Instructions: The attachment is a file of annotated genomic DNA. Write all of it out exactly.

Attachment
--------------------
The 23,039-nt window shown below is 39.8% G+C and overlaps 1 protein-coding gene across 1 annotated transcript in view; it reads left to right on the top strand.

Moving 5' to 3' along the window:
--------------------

The 23,039-nt window shown below is 39.8% G+C and overlaps 1 protein-coding gene across 1 annotated transcript in view; it reads left to right on the top strand.

Moving 5' to 3' along the window: